by Drew Baumgartner
This article contains SPOILERS. If you haven’t read the issue yet, proceed at your own risk!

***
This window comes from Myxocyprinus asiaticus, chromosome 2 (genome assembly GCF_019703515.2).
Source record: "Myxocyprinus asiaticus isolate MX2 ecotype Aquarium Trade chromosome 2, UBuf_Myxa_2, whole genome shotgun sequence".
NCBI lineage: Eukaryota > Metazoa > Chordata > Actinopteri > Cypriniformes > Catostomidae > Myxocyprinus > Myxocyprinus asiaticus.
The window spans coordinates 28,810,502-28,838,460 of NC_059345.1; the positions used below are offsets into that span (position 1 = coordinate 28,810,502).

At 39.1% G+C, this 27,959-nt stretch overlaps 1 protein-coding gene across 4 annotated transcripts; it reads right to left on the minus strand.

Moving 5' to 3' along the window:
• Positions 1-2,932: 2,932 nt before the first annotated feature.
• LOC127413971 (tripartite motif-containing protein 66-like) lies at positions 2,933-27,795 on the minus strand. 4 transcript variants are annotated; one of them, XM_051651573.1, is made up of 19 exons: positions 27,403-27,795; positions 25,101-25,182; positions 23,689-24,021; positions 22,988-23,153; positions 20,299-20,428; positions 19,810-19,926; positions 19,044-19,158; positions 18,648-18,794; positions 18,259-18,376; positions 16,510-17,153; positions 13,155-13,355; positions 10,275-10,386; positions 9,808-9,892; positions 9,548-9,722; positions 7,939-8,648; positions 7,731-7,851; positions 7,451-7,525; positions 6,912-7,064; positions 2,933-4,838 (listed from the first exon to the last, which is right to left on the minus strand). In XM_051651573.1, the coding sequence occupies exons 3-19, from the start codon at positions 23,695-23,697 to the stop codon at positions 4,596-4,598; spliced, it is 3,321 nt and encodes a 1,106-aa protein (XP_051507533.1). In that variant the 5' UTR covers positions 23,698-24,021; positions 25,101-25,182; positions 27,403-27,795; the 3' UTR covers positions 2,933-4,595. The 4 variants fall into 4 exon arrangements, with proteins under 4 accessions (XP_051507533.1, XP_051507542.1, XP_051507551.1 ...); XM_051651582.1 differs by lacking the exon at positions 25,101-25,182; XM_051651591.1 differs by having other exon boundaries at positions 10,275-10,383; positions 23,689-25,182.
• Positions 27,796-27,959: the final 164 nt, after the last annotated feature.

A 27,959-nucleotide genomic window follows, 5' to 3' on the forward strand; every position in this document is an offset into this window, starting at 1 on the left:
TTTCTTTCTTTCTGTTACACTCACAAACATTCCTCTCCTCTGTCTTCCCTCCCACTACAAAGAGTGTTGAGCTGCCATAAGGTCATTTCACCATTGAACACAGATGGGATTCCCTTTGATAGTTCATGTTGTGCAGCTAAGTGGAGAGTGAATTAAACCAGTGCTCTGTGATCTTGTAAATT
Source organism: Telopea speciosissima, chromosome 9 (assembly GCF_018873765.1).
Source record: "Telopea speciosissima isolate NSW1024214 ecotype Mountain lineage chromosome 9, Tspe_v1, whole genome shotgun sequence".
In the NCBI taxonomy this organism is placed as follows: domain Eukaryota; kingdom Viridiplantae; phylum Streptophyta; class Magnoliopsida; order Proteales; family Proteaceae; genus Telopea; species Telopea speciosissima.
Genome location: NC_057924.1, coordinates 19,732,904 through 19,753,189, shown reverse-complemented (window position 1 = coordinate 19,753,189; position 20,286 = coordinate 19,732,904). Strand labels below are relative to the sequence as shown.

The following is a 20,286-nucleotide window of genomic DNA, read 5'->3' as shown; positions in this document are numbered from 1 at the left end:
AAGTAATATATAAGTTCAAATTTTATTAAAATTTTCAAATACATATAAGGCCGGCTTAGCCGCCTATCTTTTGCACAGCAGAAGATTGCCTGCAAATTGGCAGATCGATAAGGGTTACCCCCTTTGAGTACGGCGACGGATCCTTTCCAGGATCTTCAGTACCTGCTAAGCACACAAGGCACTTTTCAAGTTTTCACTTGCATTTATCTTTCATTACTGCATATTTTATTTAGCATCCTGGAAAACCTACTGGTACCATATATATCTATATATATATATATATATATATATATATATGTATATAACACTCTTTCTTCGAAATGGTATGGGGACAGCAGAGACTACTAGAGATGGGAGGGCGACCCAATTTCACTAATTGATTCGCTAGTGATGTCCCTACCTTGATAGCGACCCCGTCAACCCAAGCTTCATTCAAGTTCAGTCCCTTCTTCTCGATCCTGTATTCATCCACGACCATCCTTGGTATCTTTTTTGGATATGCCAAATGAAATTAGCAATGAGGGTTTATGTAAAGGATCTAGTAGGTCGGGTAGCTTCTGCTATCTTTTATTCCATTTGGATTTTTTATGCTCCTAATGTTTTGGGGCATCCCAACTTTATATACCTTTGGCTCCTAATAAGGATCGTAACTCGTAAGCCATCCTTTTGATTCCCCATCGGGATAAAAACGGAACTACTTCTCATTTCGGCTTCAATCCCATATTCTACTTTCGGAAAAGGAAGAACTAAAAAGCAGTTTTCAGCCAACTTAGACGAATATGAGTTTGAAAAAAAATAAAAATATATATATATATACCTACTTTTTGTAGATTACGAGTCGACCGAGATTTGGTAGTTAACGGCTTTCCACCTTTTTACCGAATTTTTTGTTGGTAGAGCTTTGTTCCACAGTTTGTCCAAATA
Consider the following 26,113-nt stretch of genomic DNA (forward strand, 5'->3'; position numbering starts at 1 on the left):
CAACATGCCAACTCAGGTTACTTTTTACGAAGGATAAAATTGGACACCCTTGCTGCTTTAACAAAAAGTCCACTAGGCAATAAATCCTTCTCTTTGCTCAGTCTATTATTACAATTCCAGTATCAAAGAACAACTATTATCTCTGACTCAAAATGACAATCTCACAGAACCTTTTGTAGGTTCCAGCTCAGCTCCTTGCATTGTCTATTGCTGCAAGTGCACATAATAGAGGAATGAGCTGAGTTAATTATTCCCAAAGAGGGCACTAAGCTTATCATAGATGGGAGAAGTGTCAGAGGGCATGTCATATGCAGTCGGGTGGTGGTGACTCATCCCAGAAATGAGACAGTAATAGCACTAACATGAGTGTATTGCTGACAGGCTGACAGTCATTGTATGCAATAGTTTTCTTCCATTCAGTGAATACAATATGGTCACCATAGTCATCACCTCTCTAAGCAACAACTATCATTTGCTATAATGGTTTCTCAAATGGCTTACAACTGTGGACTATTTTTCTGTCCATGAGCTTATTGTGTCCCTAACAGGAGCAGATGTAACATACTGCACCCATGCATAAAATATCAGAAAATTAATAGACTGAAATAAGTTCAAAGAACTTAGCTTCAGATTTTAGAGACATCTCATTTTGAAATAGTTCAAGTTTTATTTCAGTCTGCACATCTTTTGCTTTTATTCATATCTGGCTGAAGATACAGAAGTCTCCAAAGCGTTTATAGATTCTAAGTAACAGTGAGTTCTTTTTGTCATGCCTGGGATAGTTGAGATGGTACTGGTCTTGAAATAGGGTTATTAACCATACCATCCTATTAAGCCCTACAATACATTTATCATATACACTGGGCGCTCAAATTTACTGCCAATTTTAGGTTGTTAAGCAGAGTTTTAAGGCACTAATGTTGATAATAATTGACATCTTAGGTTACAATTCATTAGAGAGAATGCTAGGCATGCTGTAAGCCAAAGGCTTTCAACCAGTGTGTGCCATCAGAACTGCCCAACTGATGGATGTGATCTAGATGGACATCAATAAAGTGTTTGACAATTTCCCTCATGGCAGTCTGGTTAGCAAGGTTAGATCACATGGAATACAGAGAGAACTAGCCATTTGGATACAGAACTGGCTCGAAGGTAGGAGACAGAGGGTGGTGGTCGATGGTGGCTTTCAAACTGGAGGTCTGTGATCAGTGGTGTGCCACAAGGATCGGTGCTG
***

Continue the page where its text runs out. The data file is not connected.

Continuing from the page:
I think it’s fair to say that Coda is set in a particularly fantastical world. Beyond the trappings of magical beings and beasts, the characters themselves recognize that they’re in a kind of mythical world that almost fetishizes heroic virtues of bravery and self-sacrifice. Which makes the cowardly pragmatism of our protagonist a distinguishing characteristic. He’s not an idealist willing to die in the battle against evil — he’s just a guy who wants to settle down for a quiet life with his wife somewhere. In pulling away from heroism, Hum forces us to reexamine the assumptions we have about what it means to be a hero, and what it means to not be one. It’s a subject Simon Spurrier and Matías Bergara have been playing with since the first issue, but one that comes to the fore in issue 6, as Hum argues his position with Serka. Continue reading